Just this past July, Jane Doe’s file came up for review for participation in St. Louis County’s Safety and Justice Challenge — a nationwide effort funded by the MacArthur Foundation to reduce jail populations and create more fair and effective justice systems. (The individual’s name was redacted for privacy reasons.) Jane — a mother of two who was struggling with mental illness and substance abuse — was on probation for forgery when she absconded from Missouri State Probation and Parole, violating her residency and leaving her outstanding restitution unpaid.

Prior to St. Louis County’s participation in the program, Jane would have been one of many nonviolent individuals sitting in the St. Louis County jail for violating her probation conditions. In December 2015, the facility housed 1,229 individuals, just barely below its capacity, and many were there solely because they could not pay bond. Individuals like Jane spent as many as 99 days in jail waiting for probation violation hearings, typically for nonviolent, technical violations.

Instead, the program recommended Jane participate in weekly therapy sessions, obtain secure housing, and attend a work program for job readiness so she could complete her restitution payments. Within a month, Jane was living in her own apartment, attending her therapy sessions regularly and re-engaging with her children and family. By October, she had made her final restitution payment and completed her probation.

Jane is one of hundreds being diverted from St. Louis County jail through the county’s participation in the Safety and Justice Challenge. In April 2016, the MacArthur Foundation awarded St. Louis County and the University of Missouri-St. Louis a $2.25 million grant to reduce the county jail population by at least 15 percent over a two-year period. The county is one of 11 jurisdictions nationwide to receive the grant.

As part of a cooperative initiative including multiple partners and co-led by researcher and criminology Professor Beth Huebner at UMSL, the county is putting its $2.25 million toward programs that allow low-risk individuals awaiting either a trial or a probation violation hearing to receive mental health and other services at home instead of at the county jail. The goal is to reduce the St. Louis County jail population by providing services and programs that help individuals break the cycle of behavior causing them to repeatedly come in contact with the court system. Most of the grant money supports programs that encourage positive lifestyle changes upon release, including mental health and drug treatment programs.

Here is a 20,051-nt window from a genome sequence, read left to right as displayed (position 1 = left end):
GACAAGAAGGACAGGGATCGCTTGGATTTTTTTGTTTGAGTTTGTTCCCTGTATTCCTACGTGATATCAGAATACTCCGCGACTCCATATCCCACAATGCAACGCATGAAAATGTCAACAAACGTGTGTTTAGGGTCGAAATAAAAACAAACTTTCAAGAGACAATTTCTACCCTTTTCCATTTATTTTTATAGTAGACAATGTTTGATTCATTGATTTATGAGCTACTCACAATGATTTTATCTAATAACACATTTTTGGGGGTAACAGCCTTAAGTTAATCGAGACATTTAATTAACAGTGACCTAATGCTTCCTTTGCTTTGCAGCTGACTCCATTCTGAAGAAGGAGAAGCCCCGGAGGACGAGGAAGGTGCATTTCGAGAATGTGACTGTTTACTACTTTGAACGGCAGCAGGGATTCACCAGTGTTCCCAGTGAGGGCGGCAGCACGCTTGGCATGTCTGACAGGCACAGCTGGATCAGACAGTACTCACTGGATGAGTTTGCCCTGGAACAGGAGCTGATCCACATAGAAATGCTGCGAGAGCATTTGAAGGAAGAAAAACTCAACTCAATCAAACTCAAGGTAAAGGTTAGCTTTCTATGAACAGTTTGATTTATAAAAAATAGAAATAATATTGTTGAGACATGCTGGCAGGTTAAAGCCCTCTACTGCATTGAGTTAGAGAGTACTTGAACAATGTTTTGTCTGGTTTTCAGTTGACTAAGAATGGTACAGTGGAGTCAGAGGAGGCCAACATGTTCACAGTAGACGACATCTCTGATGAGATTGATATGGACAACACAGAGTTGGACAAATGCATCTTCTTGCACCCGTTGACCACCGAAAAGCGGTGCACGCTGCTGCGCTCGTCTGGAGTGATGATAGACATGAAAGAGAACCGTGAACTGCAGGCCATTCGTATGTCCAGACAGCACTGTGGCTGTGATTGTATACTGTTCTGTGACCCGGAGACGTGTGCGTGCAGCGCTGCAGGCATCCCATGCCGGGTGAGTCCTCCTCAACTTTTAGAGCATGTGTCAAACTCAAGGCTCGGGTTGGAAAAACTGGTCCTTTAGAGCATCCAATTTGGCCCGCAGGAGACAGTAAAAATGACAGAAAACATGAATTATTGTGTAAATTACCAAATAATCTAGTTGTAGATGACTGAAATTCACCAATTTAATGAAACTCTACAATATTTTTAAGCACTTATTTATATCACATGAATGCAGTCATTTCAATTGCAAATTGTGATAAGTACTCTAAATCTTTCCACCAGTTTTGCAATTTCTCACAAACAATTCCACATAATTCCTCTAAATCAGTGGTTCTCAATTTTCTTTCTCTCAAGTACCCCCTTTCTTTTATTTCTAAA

These types of programs find support in social scientific research indicating that the longer low-risk individuals are jailed, the more likely they will be to commit future crimes. For instance, an Arnold Foundation study found that when low-risk defendants are held for approximately three days (typically because they can’t post bond), their recidivism rate increases to 17 percent over that of low-risk defendants held for less than 24 hours. This increase is compounded for individuals who, like Jane, simply need to get their psychiatric issues under control, not spend more days in jail where access to medical care is limited.

Contrary to reports claiming the program fell short of its goal at the end of the first year, the program has made progress: The jail’s population has declined substantially and the number of days defendants spend in jail waiting for a trial or hearing has dropped significantly.

The county is one of many jurisdictions recognizing the importance of funding mental health and drug treatment as an alternative to pretrial detention. Research continues to show that providing low-risk, nonviolent offenders with the treatment they need reduces both crime and recidivism rates. A new District of Columbia mental health diversion program, for example, saw that participating juvenile defendants (called respondents) who were enrolled in the program were 26 percent less likely to be re-arrested, as compared to those in regular court.

An investment in this kind of treatment provides individuals like Jane with the opportunity to re-engage with their communities and acquire employment and housing, thus drastically reducing their chances of recidivism.

The program’s success does not come without challenges. At the macro level, the sharp increase in opioid use throughout the county has created barriers to reform. Moreover, while the amount of time individuals spend waiting in jail for a hearing decreased, the increase in the number of individuals returning to jail for failure to appear for court has raised concerns. Professor Huebner plans to work with these individuals to eliminate barriers to getting to court. She hopes efforts such as mitigating transportation costs and allowing flexibility with work and child care schedules will increase appearance rates.

Thanks to these and other efforts, the team is confident the program will meet its goal of at least a 15 percent jail population reduction in 2018.

 

*Alyse Ullery cowrote this piece.